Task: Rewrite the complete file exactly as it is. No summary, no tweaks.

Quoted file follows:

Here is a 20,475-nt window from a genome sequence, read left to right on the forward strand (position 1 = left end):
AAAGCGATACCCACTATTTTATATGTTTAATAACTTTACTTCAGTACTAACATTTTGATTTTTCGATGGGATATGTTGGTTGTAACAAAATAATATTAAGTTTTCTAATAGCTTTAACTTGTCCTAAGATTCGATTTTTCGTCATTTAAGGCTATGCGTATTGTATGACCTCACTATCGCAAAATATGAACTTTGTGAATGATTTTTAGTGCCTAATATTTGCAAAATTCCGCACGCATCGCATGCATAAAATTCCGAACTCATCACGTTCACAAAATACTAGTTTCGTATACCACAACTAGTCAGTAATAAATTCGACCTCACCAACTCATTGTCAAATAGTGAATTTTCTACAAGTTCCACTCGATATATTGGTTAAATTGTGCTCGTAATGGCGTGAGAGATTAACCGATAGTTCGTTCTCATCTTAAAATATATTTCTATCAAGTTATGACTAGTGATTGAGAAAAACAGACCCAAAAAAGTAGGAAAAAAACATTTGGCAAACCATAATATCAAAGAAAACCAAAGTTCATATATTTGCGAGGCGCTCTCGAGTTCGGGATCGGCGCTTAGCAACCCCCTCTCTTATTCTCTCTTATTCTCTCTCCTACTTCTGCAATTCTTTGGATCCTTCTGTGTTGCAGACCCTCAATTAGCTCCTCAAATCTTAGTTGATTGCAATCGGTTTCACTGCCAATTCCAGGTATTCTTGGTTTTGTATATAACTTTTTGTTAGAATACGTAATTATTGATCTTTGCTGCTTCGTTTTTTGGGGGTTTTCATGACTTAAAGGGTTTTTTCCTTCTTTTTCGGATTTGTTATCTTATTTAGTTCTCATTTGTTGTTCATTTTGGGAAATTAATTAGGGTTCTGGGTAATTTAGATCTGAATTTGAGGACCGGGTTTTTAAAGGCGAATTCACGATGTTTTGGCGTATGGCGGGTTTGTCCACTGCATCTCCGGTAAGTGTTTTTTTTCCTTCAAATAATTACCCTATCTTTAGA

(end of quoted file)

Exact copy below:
Here is a 20,475-nt window from a genome sequence, read left to right on the forward strand (position 1 = left end):
AAAGCGATACCCACTATTTTATATGTTTAATAACTTTACTTCAGTACTAACATTTTGATTTTTCGATGGGATATGTTGGTTGTAACAAAATAATATTAAGTTTTCTAATAGCTTTAACTTGTCCTAAGATTCGATTTTTCGTCATTTAAGGCTATGCGTATTGTATGACCTCACTATCGCAAAATATGAACTTTGTGAATGATTTTTAGTGCCTAATATTTGCAAAATTCCGCACGCATCGCATGCATAAAATTCCGAACTCATCACGTTCACAAAATACTAGTTTCGTATACCACAACTAGTCAGTAATAAATTCGACCTCACCAACTCATTGTCAAATAGTGAATTTTCTACAAGTTCCACTCGATATATTGGTTAAATTGTGCTCGTAATGGCGTGAGAGATTAACCGATAGTTCGTTCTCATCTTAAAATATATTTCTATCAAGTTATGACTAGTGATTGAGAAAAACAGACCCAAAAAAGTAGGAAAAAAACATTTGGCAAACCATAATATCAAAGAAAACCAAAGTTCATATATTTGCGAGGCGCTCTCGAGTTCGGGATCGGCGCTTAGCAACCCCCTCTCTTATTCTCTCTTATTCTCTCTCCTACTTCTGCAATTCTTTGGATCCTTCTGTGTTGCAGACCCTCAATTAGCTCCTCAAATCTTAGTTGATTGCAATCGGTTTCACTGCCAATTCCAGGTATTCTTGGTTTTGTATATAACTTTTTGTTAGAATACGTAATTATTGATCTTTGCTGCTTCGTTTTTTGGGGGTTTTCATGACTTAAAGGGTTTTTTCCTTCTTTTTCGGATTTGTTATCTTATTTAGTTCTCATTTGTTGTTCATTTTGGGAAATTAATTAGGGTTCTGGGTAATTTAGATCTGAATTTGAGGACCGGGTTTTTAAAGGCGAATTCACGATGTTTTGGCGTATGGCGGGTTTGTCCACTGCATCTCCGGTAAGTGTTTTTTTTCCTTCAAATAATTACCCTATCTTTAGA